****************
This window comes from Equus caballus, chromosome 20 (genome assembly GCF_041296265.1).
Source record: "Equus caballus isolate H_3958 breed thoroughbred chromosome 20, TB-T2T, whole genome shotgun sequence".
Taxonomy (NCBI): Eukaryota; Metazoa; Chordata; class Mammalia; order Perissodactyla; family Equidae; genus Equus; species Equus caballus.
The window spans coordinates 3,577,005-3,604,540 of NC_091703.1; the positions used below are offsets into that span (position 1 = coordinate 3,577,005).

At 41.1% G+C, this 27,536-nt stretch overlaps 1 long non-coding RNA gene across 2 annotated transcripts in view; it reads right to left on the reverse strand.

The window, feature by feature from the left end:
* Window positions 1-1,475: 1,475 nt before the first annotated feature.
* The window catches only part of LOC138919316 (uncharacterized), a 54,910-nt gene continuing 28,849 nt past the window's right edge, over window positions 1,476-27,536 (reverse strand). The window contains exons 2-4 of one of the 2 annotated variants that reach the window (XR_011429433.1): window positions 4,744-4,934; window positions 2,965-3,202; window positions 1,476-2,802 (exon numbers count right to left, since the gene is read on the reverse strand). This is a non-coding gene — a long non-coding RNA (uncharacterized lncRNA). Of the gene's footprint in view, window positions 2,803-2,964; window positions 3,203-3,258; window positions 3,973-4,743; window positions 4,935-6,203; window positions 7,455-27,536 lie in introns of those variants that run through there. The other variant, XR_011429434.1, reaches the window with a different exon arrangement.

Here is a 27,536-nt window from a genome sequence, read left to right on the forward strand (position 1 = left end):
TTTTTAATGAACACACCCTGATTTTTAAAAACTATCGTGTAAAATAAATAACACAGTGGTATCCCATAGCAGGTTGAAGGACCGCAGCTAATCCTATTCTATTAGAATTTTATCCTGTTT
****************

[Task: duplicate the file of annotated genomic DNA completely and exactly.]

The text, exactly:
This window comes from Equus caballus, chromosome 20 (genome assembly GCF_041296265.1).
Source record: "Equus caballus isolate H_3958 breed thoroughbred chromosome 20, TB-T2T, whole genome shotgun sequence".
Taxonomy (NCBI): Eukaryota; Metazoa; Chordata; class Mammalia; order Perissodactyla; family Equidae; genus Equus; species Equus caballus.
The window spans coordinates 3,577,005-3,604,540 of NC_091703.1; the positions used below are offsets into that span (position 1 = coordinate 3,577,005).

At 41.1% G+C, this 27,536-nt stretch overlaps 1 long non-coding RNA gene across 2 annotated transcripts in view; it reads right to left on the reverse strand.

The window, feature by feature from the left end:
* Window positions 1-1,475: 1,475 nt before the first annotated feature.
* The window catches only part of LOC138919316 (uncharacterized), a 54,910-nt gene continuing 28,849 nt past the window's right edge, over window positions 1,476-27,536 (reverse strand). The window contains exons 2-4 of one of the 2 annotated variants that reach the window (XR_011429433.1): window positions 4,744-4,934; window positions 2,965-3,202; window positions 1,476-2,802 (exon numbers count right to left, since the gene is read on the reverse strand). This is a non-coding gene — a long non-coding RNA (uncharacterized lncRNA). Of the gene's footprint in view, window positions 2,803-2,964; window positions 3,203-3,258; window positions 3,973-4,743; window positions 4,935-6,203; window positions 7,455-27,536 lie in introns of those variants that run through there. The other variant, XR_011429434.1, reaches the window with a different exon arrangement.

Here is a 27,536-nt window from a genome sequence, read left to right on the forward strand (position 1 = left end):
TTTTTAATGAACACACCCTGATTTTTAAAAACTATCGTGTAAAATAAATAACACAGTGGTATCCCATAGCAGGTTGAAGGACCGCAGCTAATCCTATTCTATTAGAATTTTATCCTGTTT